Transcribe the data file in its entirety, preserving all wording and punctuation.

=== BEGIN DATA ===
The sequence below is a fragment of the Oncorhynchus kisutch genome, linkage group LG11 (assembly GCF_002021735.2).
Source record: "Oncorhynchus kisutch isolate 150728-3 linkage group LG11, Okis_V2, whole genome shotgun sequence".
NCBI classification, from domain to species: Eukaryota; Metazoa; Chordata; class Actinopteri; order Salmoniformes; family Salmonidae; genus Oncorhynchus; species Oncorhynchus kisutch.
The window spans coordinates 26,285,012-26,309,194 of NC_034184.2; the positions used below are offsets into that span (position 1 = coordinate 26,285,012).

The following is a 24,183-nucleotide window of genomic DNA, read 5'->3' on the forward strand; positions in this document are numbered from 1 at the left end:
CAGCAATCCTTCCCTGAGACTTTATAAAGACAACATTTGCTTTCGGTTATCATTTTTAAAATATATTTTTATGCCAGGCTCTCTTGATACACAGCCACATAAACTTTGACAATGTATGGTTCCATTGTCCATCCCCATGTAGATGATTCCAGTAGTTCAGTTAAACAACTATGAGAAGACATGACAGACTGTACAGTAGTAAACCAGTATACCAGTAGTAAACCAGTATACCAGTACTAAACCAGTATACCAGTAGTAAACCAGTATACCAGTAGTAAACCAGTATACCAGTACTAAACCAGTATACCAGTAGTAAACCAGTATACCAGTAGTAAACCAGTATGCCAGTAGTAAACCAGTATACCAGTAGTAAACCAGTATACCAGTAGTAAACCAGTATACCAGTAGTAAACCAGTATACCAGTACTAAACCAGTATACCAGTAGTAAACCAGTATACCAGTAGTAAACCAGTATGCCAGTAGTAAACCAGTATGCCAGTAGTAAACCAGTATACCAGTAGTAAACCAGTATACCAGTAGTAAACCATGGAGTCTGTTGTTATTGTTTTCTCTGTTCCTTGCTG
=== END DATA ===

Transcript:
The sequence below is a fragment of the Oncorhynchus kisutch genome, linkage group LG11 (assembly GCF_002021735.2).
Source record: "Oncorhynchus kisutch isolate 150728-3 linkage group LG11, Okis_V2, whole genome shotgun sequence".
NCBI classification, from domain to species: Eukaryota; Metazoa; Chordata; class Actinopteri; order Salmoniformes; family Salmonidae; genus Oncorhynchus; species Oncorhynchus kisutch.
The window spans coordinates 26,285,012-26,309,194 of NC_034184.2; the positions used below are offsets into that span (position 1 = coordinate 26,285,012).

The following is a 24,183-nucleotide window of genomic DNA, read 5'->3' on the forward strand; positions in this document are numbered from 1 at the left end:
CAGCAATCCTTCCCTGAGACTTTATAAAGACAACATTTGCTTTCGGTTATCATTTTTAAAATATATTTTTATGCCAGGCTCTCTTGATACACAGCCACATAAACTTTGACAATGTATGGTTCCATTGTCCATCCCCATGTAGATGATTCCAGTAGTTCAGTTAAACAACTATGAGAAGACATGACAGACTGTACAGTAGTAAACCAGTATACCAGTAGTAAACCAGTATACCAGTACTAAACCAGTATACCAGTAGTAAACCAGTATACCAGTAGTAAACCAGTATACCAGTACTAAACCAGTATACCAGTAGTAAACCAGTATACCAGTAGTAAACCAGTATGCCAGTAGTAAACCAGTATACCAGTAGTAAACCAGTATACCAGTAGTAAACCAGTATACCAGTAGTAAACCAGTATACCAGTACTAAACCAGTATACCAGTAGTAAACCAGTATACCAGTAGTAAACCAGTATGCCAGTAGTAAACCAGTATGCCAGTAGTAAACCAGTATACCAGTAGTAAACCAGTATACCAGTAGTAAACCATGGAGTCTGTTGTTATTGTTTTCTCTGTTCCTTGCTG